No. 14 Mary

Catholics honour Mary, the mother of Jesus, and turn to her in prayer and in the events of daily life. Many other Christians wonder why. ‘Go straight to Jesus’, they say. ‘Why turn to Mary?’ Some go further, and cry out, ‘Mariolatry!’ After all, don’t we Catholics hail her as the ‘Mother of God’? Had you been in Protestant shoes wouldn’t this have got your hackles up? So, should we see well-meaning ignorance here rather than malice?

We pray through Mary, and ask for her intercession, and seek her guidance and motherly care. The tradition is longstanding and biblically based. It is inseparably bound to our faith in Jesus, the Christ. Why? Because it is part of sacred tradition and all of sacred tradition, along with the bible, has been entrusted to the Church by Jesus Christ. The Church relies on Jesus’ promise and command to Peter, and the guidance of the Holy Spirit, to clarify and develop understanding, teaching and doctrine, with no shade of heresy or misrepresentation being involved.

Mary, in Perspective
For our own benefit and that of our non-Catholic brothers and sisters may we try to put our love and hope and devotion to Mary in some perspective. We know that after the awe and mystery of Creation, came the even greater wonder, blessing and joy of the Incarnation – the Eternal Transcendent Word becoming flesh (as God promised, in Genesis 3:15). For this to happen in the manner that God ,wanted it, there needed to be someone fitting, open to God and unblemished by sin, who would freely consent to being the handmaid of the Lord and mother of God in history. Had there been no freely given ‘fiat voluntas tua’ (‘Thy will be done’), would there have been the Incarnation as we know it ? For this, Mary was chosen from all women by the Father, for the Son, and in her virginal conception of the Christ child (foretold in Isaiah 7:14) was deemed worthy to be the spouse of the most Holy Spirit (made known to us by the message of the angel Gabriel. (See Luke 1:26 – 38). If God could so honour and trust Mary, could any of us sinners have the pride and effrontery, shall we say the ‘brass’, to relegate her to the status of a mere incubator, to be used and forgotten? What do you think?

A fundamental Christian truth
Is she not the purest of creatures, the pride of the human race, its highest honour? And isn’t all this reason enough for recognising Mary as the Mother of God? Not because of Catholic sentiment gone overboard, but because of our proclaiming the fundamental Christian truth that the son of Mary, was indeed God Himself become incarnate for us out of love and mercy? If Mary (together with Joseph) was considered by the Divine Father to be the most suitable protector, comforter and teacher for the child Jesus, leading him wisely and tenderly in the ways of the Lord, which she continually pondered in her heart, can we not be confident that she would do the same for those who turn to her, and not lead them astray?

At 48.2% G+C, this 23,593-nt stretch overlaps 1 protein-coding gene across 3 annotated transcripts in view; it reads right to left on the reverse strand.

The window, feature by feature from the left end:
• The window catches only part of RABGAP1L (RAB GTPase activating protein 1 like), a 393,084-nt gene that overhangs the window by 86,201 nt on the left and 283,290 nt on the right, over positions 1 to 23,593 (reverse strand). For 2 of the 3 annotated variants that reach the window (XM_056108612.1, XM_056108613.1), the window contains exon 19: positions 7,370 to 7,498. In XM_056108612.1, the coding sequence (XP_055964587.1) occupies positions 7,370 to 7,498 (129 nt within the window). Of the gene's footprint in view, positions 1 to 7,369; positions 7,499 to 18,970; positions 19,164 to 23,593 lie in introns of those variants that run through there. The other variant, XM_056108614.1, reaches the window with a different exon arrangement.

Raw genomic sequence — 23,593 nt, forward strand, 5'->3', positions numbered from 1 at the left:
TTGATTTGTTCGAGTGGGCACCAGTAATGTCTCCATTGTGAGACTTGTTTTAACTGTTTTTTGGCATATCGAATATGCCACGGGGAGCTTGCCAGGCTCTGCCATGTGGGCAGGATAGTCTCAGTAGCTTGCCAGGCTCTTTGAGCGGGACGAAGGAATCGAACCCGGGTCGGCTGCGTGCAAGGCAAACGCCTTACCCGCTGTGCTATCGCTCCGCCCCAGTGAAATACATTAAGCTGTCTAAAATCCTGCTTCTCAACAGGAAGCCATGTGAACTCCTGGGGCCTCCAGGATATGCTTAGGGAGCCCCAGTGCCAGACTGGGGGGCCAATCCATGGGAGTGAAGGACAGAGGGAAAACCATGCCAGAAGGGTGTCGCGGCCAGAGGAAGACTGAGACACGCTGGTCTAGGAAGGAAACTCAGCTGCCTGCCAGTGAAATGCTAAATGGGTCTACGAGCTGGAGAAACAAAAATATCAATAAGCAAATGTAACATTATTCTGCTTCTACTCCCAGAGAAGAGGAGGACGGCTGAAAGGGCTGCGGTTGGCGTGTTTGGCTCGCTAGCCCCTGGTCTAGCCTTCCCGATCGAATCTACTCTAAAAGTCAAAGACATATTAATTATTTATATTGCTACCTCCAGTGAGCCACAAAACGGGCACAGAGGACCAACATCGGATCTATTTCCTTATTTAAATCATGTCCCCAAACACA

Mary, exemplar and model, God’s gift
For us, Mary is the exemplar of virtue, the strength and dignity of womanhood, and the model for all women. Mary, the one who men should try to see and respect and bring forth in all women. Whereas her own immaculate conception was God’s gift to her, on her part Mary’s greatness lay in her total, trusting, unreserved self-giving Yes! to her Lord, when called to be mother to the divine child, the Son of God. This remains her richest and most important lived message to us who are so proud, so rebellious and so self-centred. Hers, then, was an active faith in, and conscious and complete surrender to the will of God, in all of life’s circumstances. In joy, in work and in grief; in her comforting presence and caring blessing for others, her soul magnified the Lord and rejoiced in God, her saviour, in Whom she trusted (Luke 1: 46 – 55). At the wedding feast at Cana (John 1:1 -12), no one told Mary to ask Jesus to intervene when the wine ran out. But Mary felt deeply for her hosts (just as she does for us, whatever our need or predicament might be) and she knew that her Son would do what was necessary to put the situation right once she mentioned it to him. All Mary did was to tell Jesus, ‘They have no wine’, and to the stewards ‘Do whatever he asks of you’ (the same as she asks of us: ‘Listen to Him’).

Mary is also friend, sister, mother, teacher to those who turn to her. She was, as his mother, perhaps closest to her son, who learned from her and who heeded her unspoken request, whether the time was right or not. She stood by her son in his time of suffering, abandonment, disgrace, death, and apparent defeat. Her heart was indeed pierced with a lance, and yet she did not complain, become bitter, or lose faith. Mary was Jesus’ dying gift to humankind, given to us through John from the cross: ‘Woman, behold thy son.’ Likewise, she was given to us as mother, ‘Son, behold thy mother’ (John 19: 26 – 27), someone to turn to. Mary never lost faith or hope or confidence in God’s promise, and was united with the disciples who were fearful, confused and at a loss after Christ ascended into heaven. At the Cenacle in the upper room, her presence and prayer helped to put paid to fear and uncertainty, and bring down the Holy Spirit at Pentecost. Mary was there when the Church was born. She remains, through all its suffering, weakness and magnificence, the Mother of the Church in its commission to carry Christ to the very ends of the earth. She remains the perennial sign of God’s forgiveness and promise of mercy and victory over evil, and always with us in life’s journey? Is it being faithful to the Lord to shy away from Mary, His Mother? What do you think?

Prayer
“Holy Mary, Mother of God, pray for us, now”.